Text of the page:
Trump Impeachment Ukraine

House Minority Whip Steve Scalise, R-La., flanked by Rep. Russ Fulcher, R-Idaho, left, and Rep. Jim Jordan, R-Ohio, right, the ranking member of the Committee on Oversight Reform, and other conservative House Republicans, complain to reporters about how House Intelligence Committee Chairman Adam Schiff, D-Calif., is conducting the impeachment investigation of President Donald Trump, at the Capitol in Washington, Wednesday, Oct. 23, 2019.

Impeachment is important and not a laughing matter. But members of Congress seem to think it’s just another occasion for a political stunt.

Last week, we saw Republican members of Congress bumrush a room where House committees were scheduled to interview Deputy Assistant Secretary of Defense Laura Cooper, under subpoena, as a part of the impeachment inquiry.

Let’s emphasize that again: inquiry. This is a stage in the impeachment process. Though it isn’t likely in this instance, the House could inquire, collect information and interview then decide not to proceed. We know enough to know that Democrats aren’t likely to stop after an inquiry.

Still, to respond to the president's criticisms, a House vote authorizing the inquiry is anticipated this week.

There’s a reason the hearing room is called the Sensitive Compartmented Information Facility. This SCIF — yes, that’s the term they use — is intentionally off-limits to House members’ and staff cellphones and other electronics so our representatives can have frank, honest and open comments, debates, discussions and questions without cameras, microphones, video or foreign nations listening.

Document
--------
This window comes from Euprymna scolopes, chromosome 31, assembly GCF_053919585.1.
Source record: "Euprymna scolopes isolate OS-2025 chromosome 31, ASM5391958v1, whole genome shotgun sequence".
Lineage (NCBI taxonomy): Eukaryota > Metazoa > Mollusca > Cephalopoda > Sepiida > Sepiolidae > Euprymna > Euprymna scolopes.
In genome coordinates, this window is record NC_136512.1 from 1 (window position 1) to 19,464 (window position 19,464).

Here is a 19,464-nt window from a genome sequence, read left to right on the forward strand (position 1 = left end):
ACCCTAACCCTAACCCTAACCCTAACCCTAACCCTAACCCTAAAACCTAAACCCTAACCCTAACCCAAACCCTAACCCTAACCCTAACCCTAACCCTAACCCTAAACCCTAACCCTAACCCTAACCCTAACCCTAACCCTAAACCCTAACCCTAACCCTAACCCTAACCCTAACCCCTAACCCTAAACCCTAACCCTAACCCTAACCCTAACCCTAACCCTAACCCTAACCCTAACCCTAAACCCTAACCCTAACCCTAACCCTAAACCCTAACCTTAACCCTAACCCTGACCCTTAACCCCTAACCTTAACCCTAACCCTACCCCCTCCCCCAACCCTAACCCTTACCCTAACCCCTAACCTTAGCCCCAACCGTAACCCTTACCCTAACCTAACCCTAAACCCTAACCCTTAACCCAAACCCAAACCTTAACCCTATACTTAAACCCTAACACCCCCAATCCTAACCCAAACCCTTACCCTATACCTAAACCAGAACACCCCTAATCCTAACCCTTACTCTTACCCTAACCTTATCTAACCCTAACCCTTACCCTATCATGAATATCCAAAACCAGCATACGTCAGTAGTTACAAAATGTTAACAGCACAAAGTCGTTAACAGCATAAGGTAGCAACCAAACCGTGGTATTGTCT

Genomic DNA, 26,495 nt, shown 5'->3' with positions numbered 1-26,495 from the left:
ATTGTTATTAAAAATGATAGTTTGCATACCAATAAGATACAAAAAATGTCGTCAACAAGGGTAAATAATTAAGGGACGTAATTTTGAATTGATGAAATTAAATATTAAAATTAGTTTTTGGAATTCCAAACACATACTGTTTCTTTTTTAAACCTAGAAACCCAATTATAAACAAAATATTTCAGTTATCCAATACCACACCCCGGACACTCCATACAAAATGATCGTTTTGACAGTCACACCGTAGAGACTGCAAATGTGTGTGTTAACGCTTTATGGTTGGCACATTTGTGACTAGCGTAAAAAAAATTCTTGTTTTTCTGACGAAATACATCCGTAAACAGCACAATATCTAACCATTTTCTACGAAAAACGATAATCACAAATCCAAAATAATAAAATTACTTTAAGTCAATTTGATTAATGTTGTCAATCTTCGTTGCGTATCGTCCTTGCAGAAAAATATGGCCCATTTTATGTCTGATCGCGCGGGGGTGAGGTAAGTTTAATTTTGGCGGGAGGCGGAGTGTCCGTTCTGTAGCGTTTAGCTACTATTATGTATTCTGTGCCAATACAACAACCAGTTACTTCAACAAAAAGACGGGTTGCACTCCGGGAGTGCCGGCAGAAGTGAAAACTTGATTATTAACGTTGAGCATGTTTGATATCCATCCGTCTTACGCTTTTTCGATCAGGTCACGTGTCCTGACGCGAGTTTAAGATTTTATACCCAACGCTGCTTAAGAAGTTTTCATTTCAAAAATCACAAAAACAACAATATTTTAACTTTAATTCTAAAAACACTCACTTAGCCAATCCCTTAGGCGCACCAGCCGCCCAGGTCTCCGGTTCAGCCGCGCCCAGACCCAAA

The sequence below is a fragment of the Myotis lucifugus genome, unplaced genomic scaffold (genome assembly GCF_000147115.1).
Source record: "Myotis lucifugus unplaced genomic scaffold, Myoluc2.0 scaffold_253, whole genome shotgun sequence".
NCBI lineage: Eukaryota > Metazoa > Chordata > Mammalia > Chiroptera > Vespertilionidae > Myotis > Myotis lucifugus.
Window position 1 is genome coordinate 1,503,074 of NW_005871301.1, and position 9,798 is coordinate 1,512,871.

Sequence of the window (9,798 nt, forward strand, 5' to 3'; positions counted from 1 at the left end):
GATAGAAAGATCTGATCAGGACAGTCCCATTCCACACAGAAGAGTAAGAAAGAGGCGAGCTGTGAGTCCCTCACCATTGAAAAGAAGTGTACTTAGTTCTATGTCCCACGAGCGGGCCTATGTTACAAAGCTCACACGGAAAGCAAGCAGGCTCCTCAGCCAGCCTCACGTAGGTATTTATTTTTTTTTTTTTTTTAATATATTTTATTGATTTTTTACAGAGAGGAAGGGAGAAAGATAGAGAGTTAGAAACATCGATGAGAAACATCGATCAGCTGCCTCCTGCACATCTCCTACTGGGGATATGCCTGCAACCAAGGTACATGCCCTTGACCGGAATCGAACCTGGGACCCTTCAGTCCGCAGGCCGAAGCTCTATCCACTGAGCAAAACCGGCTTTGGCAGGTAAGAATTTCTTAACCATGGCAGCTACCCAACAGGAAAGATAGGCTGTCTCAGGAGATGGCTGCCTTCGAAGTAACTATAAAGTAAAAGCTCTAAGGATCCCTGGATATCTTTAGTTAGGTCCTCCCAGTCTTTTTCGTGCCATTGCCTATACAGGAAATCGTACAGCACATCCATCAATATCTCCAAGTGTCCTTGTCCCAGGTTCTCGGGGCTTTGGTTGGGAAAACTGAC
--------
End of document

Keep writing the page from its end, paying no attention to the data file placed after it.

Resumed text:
U.S. House Minority Whip Steve Scalise, of Jefferson Parish, helped engineer a temporary shut down because the Democrats are leading this inquiry into Trump and his administration’s Ukraine dealings as a part of the House Select Committee on Intelligence and Scalise called it a “Soviet-style” investigation in a “secret room.” But Scalise is smart enough to know this “secret room” is open to appropriately credentialed Democrats and Republicans and their authorized staffers.

Scalise knows that House rules say that only members of three key impeachment inquiry committees — Oversight and Reform; Intelligence; and Foreign Affairs — can be a part of these closed-door sessions. To declare that the four dozen Republican members of those committees can't hold up the GOP side in the questioning is an implicit criticism of their abilities. One of them is Scalise's Louisiana colleague Clay Higgins of Port Barre.

That’s why this move was childish and immature.

While the Republican stunt was regrettable, Democrats invited skepticism of their impeachment process. They avoided a vote to authorize impeachment inquiries, which would build confidence and force members to take a stand. Speaker Nancy Pelosi now promises such a vote.

Democrats have promised to release transcripts of what they learn, as long as it doesn’t hurt their investigation. They should hold an official vote, put all House members on the record and provide the transcripts.

Even consideration of the removal of a president of the United States is a very serious matter. Voters deserve better from both parties.

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